Dr. Kailash Maini

     Dalhousie is one of the most beautiful hill-stations of Northern India which is easily reachable by a regular bus service from almost all the major cities of Punjab. Set Iike a precious jewel among the Dhauldhars it has a large number of picnic spots and. is also known as a hikers paradise' He who visits it once continues to be haunted by its beauty and charm forever in life and would love to repeat his visit at the first available opportunity.
Cloistered among the Dhauladars lies the hill station of immense scenic charm, a perfect haven for nature lovers, an inspiration of poets, known as Dalhousie the Cinderella among hills.
One may wonder why Dalhousie is compared with the legendary Cinderella. Cinderella means a woman whose attraction and merits have not been recognised and who has suffered a lot of neglect for long. Exactly the same applies to Dalhousie, which, despite being one of the most beautiful hill stations of lndia, has not yet received the recognition and attention due to it.
Dalhousie is named after Lord Dalhousie, the tenth Governor General of British lndia (1848-1856), who annexed the whole of Punjab on March 29th, 1848 shortly after acquiring power. Situated at the foot of the spurs of Dhauladar range, Dalhousie is perched on five small hills namely, Baloon, Katholog, Tihra Patrani and Bakrota, covering an area of thirteen square kilometres. lt has a height of 6,628 ft: The altitude of Bakrota hills goes above 7,500 ft. These hill also provide a beautiful walk on a level plane through scented woods.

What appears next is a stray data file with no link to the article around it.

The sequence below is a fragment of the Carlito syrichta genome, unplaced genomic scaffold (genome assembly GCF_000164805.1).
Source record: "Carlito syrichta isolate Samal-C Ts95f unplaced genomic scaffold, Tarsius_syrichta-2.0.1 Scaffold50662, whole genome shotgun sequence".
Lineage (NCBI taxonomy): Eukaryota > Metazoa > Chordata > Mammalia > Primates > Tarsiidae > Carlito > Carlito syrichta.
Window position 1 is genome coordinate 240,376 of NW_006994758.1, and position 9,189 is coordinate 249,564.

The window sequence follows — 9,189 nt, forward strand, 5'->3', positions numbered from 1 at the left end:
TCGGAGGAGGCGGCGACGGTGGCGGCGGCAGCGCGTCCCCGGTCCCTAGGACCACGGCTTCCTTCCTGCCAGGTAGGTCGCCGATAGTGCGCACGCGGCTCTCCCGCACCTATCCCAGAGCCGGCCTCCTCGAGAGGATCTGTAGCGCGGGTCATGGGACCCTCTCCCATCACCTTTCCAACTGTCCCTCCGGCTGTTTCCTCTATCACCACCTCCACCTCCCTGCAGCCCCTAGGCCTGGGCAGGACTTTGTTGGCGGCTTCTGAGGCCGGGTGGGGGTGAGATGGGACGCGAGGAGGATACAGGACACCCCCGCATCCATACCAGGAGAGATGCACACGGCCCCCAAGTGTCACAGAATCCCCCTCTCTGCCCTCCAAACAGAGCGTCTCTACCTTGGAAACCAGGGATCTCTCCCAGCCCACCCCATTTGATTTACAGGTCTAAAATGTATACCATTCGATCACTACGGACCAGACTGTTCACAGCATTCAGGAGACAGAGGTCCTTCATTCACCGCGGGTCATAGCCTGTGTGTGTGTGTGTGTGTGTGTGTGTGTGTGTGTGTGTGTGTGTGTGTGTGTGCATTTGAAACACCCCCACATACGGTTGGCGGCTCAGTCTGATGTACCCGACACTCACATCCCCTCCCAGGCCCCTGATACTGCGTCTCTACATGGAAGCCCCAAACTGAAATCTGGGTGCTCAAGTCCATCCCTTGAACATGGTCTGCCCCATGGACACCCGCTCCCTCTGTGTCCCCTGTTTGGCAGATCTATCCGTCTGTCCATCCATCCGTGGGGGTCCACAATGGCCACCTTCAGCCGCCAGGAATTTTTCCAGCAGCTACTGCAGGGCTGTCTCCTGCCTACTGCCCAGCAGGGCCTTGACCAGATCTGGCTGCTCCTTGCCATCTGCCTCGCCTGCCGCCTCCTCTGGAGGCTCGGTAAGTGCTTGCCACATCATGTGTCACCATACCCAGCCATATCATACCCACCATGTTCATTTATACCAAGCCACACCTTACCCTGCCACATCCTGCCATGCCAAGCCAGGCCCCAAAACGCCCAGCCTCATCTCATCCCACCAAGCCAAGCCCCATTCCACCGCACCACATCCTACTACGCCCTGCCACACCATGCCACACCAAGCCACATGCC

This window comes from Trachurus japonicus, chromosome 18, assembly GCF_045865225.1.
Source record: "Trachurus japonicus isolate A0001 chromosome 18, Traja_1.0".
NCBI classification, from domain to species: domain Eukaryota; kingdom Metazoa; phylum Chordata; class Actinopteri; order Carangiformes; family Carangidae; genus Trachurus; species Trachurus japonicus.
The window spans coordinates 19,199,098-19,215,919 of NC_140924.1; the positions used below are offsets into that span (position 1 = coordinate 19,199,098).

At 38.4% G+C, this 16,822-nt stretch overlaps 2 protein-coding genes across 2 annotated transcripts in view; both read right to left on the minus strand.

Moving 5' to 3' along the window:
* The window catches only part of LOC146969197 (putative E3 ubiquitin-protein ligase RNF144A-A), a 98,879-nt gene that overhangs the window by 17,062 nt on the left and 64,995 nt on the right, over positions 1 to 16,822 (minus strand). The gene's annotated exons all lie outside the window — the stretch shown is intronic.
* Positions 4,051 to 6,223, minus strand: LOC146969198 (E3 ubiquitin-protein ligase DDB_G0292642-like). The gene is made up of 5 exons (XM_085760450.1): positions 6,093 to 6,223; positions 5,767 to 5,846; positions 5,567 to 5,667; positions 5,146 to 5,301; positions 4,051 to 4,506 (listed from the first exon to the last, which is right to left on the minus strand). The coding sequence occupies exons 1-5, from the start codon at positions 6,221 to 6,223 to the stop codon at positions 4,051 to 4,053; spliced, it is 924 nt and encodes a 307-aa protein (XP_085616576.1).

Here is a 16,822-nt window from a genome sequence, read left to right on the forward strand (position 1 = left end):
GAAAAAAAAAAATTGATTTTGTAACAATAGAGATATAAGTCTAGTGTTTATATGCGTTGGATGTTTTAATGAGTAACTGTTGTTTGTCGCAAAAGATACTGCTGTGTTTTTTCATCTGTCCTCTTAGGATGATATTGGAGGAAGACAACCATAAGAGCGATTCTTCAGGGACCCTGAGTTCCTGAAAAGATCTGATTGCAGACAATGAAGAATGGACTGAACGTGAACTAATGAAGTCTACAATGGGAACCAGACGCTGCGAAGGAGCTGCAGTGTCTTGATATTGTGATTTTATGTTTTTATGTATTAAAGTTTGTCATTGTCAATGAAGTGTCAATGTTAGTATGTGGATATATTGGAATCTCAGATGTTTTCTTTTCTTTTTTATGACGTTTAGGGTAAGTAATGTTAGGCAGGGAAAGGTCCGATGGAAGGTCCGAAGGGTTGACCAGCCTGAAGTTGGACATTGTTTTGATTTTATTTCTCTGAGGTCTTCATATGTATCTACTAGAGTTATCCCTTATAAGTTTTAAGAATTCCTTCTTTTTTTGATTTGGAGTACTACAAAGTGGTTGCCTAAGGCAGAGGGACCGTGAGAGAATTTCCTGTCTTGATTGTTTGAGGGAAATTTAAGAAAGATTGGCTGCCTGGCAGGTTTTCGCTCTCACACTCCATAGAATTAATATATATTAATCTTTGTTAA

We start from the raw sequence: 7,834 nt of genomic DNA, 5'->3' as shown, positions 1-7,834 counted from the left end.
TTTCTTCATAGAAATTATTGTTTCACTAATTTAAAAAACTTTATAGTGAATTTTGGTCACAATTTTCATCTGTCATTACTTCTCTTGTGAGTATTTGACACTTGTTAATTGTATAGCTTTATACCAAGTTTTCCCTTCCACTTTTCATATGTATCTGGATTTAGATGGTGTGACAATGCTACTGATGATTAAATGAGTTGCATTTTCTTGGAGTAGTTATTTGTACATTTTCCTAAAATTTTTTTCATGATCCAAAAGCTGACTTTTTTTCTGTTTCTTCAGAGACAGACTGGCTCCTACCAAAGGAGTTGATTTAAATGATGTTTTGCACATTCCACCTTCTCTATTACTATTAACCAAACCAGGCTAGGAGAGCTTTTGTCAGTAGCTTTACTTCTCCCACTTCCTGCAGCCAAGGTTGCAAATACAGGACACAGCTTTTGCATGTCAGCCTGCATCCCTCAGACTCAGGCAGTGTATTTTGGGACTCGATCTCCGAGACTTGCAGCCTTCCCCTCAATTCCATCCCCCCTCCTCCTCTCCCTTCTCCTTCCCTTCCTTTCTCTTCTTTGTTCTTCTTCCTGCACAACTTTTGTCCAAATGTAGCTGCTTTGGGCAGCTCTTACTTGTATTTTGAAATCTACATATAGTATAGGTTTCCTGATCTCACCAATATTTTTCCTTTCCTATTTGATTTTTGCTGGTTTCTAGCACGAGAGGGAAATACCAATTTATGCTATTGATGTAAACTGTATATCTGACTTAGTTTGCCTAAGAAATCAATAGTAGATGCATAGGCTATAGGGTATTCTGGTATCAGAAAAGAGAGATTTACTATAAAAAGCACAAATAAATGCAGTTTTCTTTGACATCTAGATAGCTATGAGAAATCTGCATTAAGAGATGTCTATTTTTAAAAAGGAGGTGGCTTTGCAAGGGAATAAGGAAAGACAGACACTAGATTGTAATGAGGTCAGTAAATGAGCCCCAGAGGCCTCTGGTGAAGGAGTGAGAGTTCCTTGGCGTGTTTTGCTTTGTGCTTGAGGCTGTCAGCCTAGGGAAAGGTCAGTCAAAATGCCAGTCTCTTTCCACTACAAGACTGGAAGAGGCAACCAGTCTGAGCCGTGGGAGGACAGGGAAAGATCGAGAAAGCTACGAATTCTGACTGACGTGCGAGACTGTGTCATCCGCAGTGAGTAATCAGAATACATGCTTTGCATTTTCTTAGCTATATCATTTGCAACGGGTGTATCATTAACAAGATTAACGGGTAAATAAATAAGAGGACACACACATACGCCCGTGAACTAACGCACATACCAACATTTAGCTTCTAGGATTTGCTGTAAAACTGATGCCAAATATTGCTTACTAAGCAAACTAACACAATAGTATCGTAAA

Dalhousie is surrounded on all sides by various beautiful spots. Towards the North, one can see the magnificent snow covered Pangi valley, whose Peaks soar up to 21,000 ft. above sea level. Pines, Cyprus, Oaks, Rhodendrons and Ferns are found in abundance in and around Dalhousie.
Only 22 Km. from here is Khajjiar, a natural, saucer-shaped lake, surrounded by thick Pines and many ancient temples, also known as a 'mini Gulmarg' and 'mini Switzerland'. On the way to Khajjiar, almost about 5 Km from Lakkar Mandi is 'Kala Top' a wildlife sanctuary and the most fascinating picnic spot of Dalhousie. Other places worth visiting are Jandri Ghat, Sat Dhara, Moti Tibba, Kamla Nehru Park and Dian Kund.
Commenting at the beauty of Dalhousie, Pandit Jawahar Lal Nehru wrote thus, " One of the finest hill stations in lndia is Dalhousie from the point of view of beauty, climate and agreeable surroundings. It is not a flashy hill station like some others and there are a few diverting amusements here. For my Part, I would rather go to Dalhousie than almost any other hill station in lndia, Kashmir apart."
It was his inspiration which attracted Feroze Gandhi to this Place a number of times. Sh. Rajiv Gandhi. a former Prime Minister of lndia recalls about his father'* in one of his interviews and says, " He was fond of driving very much. I remember once. he, taking me along with him, himself drove to Dalhousje. On feeling hungry, we stopped at a wayside dhaba and had our food. I have not forgotten that journey till today." Perhaps, it was Pt Nehru's inspiration, which also leci Lt Col. Napier, the erstwhile Chief Engineer of Punjab, to explore a health resort cum sanatorium in Chamba hills, when he was confronted with this task. A treaty was signed by Lord Dalhousie with the Raja of Chamba, and a sanatorium was founded here in 1854.